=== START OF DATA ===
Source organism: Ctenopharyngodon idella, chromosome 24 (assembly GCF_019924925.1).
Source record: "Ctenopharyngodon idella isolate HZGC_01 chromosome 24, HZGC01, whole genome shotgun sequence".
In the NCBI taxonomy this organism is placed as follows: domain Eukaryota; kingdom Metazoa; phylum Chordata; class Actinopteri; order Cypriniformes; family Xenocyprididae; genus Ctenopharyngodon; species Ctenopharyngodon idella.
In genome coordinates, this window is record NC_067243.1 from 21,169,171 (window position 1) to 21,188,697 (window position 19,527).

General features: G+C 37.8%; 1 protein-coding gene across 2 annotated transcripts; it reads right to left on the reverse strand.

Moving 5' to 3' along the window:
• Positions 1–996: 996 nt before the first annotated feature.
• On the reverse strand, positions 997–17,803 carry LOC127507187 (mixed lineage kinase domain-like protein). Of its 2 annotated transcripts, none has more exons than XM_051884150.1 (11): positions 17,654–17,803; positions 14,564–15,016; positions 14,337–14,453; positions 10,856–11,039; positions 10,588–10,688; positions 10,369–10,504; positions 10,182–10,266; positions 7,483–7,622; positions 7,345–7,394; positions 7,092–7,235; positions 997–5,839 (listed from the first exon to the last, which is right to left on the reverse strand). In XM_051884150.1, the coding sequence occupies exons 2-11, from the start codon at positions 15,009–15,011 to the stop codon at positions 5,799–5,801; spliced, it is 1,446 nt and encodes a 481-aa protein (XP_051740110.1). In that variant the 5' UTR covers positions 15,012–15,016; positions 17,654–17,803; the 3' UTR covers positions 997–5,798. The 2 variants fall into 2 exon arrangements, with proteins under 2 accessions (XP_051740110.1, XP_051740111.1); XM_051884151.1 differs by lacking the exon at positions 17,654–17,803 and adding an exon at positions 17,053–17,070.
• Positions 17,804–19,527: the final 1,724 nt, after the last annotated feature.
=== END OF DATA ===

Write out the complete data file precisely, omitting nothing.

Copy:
Source organism: Ctenopharyngodon idella, chromosome 24 (assembly GCF_019924925.1).
Source record: "Ctenopharyngodon idella isolate HZGC_01 chromosome 24, HZGC01, whole genome shotgun sequence".
In the NCBI taxonomy this organism is placed as follows: domain Eukaryota; kingdom Metazoa; phylum Chordata; class Actinopteri; order Cypriniformes; family Xenocyprididae; genus Ctenopharyngodon; species Ctenopharyngodon idella.
In genome coordinates, this window is record NC_067243.1 from 21,169,171 (window position 1) to 21,188,697 (window position 19,527).

General features: G+C 37.8%; 1 protein-coding gene across 2 annotated transcripts; it reads right to left on the reverse strand.

Moving 5' to 3' along the window:
• Positions 1–996: 996 nt before the first annotated feature.
• On the reverse strand, positions 997–17,803 carry LOC127507187 (mixed lineage kinase domain-like protein). Of its 2 annotated transcripts, none has more exons than XM_051884150.1 (11): positions 17,654–17,803; positions 14,564–15,016; positions 14,337–14,453; positions 10,856–11,039; positions 10,588–10,688; positions 10,369–10,504; positions 10,182–10,266; positions 7,483–7,622; positions 7,345–7,394; positions 7,092–7,235; positions 997–5,839 (listed from the first exon to the last, which is right to left on the reverse strand). In XM_051884150.1, the coding sequence occupies exons 2-11, from the start codon at positions 15,009–15,011 to the stop codon at positions 5,799–5,801; spliced, it is 1,446 nt and encodes a 481-aa protein (XP_051740110.1). In that variant the 5' UTR covers positions 15,012–15,016; positions 17,654–17,803; the 3' UTR covers positions 997–5,798. The 2 variants fall into 2 exon arrangements, with proteins under 2 accessions (XP_051740110.1, XP_051740111.1); XM_051884151.1 differs by lacking the exon at positions 17,654–17,803 and adding an exon at positions 17,053–17,070.
• Positions 17,804–19,527: the final 1,724 nt, after the last annotated feature.